It is a sad statement about either American politics or American sanity that when today's jobs report showed the unemployment falling below 8% for the first time in Obama's presidency, the reaction from some administration critics was: The numbers are cooked!
The conspiracy claims are beyond silly, as my colleague David Graham explained today. But the employment-truthers are right about one thing. No number in this jobs report is to be trusted.
They're all wrong, probably.
The reason why isn't a cover-up that reaches into the highest levels of government. There's a more prosaic reason you should be wary about the precise numbers in each jobs report -- and especially in a first estimate of the previous month. Each report represents a statistical estimate that will be repeatedly revised. Just about every number in today's jobs report will probably change in the next few months.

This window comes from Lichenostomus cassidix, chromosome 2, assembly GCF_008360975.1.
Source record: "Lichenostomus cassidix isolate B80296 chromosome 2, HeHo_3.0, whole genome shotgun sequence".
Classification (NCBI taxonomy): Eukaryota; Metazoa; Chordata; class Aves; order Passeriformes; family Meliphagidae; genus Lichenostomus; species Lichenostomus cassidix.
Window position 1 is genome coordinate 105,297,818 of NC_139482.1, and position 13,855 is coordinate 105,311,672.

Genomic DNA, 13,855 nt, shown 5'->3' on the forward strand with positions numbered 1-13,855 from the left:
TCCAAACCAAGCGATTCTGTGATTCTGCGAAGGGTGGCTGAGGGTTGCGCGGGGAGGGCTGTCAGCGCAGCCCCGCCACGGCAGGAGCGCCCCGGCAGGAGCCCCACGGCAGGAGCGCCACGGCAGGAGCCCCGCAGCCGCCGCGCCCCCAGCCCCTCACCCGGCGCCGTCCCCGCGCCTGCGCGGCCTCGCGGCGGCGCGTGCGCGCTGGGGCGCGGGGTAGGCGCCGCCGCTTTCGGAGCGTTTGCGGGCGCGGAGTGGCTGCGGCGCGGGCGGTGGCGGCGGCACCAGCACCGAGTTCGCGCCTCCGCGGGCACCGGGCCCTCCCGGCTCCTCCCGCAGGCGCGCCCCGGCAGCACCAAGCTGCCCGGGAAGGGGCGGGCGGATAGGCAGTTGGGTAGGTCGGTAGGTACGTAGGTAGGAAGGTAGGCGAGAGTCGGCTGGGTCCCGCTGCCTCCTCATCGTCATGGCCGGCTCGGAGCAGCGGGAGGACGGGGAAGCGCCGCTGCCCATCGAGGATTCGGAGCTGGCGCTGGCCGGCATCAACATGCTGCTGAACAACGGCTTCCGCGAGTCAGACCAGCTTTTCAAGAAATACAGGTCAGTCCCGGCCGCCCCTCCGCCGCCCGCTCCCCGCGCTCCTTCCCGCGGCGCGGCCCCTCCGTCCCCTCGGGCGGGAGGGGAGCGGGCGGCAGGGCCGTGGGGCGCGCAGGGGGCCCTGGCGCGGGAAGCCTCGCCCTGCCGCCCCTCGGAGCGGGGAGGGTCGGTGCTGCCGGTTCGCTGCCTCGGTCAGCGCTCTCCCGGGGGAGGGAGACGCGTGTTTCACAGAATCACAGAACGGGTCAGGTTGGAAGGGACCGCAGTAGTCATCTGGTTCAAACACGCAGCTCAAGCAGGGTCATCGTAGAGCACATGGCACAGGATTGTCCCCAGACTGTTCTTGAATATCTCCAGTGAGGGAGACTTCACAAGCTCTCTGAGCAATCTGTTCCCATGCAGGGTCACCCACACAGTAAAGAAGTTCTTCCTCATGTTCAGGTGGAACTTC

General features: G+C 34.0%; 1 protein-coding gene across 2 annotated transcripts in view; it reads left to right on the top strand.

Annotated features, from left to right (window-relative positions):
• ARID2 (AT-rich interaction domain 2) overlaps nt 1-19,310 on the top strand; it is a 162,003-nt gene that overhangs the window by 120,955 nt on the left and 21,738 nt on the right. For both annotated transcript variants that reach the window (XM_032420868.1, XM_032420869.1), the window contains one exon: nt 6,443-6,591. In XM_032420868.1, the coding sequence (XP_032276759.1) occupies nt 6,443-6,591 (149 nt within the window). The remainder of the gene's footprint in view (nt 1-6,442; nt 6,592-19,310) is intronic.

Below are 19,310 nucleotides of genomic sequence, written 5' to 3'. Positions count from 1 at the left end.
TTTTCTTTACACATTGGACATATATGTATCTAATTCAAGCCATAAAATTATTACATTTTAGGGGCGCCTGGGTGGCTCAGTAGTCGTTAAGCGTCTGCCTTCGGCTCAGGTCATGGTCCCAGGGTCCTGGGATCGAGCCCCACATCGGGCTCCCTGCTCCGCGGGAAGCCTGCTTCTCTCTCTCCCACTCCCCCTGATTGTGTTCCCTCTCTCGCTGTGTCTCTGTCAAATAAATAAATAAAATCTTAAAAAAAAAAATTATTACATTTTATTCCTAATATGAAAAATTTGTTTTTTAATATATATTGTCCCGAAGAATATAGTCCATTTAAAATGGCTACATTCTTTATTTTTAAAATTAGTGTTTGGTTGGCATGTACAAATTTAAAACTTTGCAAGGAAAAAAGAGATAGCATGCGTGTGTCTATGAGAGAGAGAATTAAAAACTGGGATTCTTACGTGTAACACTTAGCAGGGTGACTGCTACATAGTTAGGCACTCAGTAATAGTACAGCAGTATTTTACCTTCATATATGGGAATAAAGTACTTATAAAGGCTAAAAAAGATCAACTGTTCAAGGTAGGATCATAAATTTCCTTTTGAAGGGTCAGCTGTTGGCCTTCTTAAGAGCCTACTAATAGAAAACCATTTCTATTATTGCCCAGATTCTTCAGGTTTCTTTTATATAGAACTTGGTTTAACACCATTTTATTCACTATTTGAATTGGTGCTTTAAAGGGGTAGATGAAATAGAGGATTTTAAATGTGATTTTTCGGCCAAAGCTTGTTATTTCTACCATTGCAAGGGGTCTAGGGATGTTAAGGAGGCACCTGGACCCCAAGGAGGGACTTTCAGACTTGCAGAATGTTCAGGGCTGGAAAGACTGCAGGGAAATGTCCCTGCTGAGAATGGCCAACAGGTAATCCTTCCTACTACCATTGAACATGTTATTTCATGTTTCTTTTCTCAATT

The proof that you shouldn't trust any initial number from the Bureau of Labor Statistics is right here ... in today's report from the Bureau of Labor Statistics.
The change in total nonfarm payroll employment for July was revised from +141,000 to +181,000, and the change for August was revised from +96,000 to +142,000.
The BLS is telling us, basically, that it messed up. The first guesses for job creation in July and August were really wrong. In fact, 86,000 people got jobs that weren't counted at first.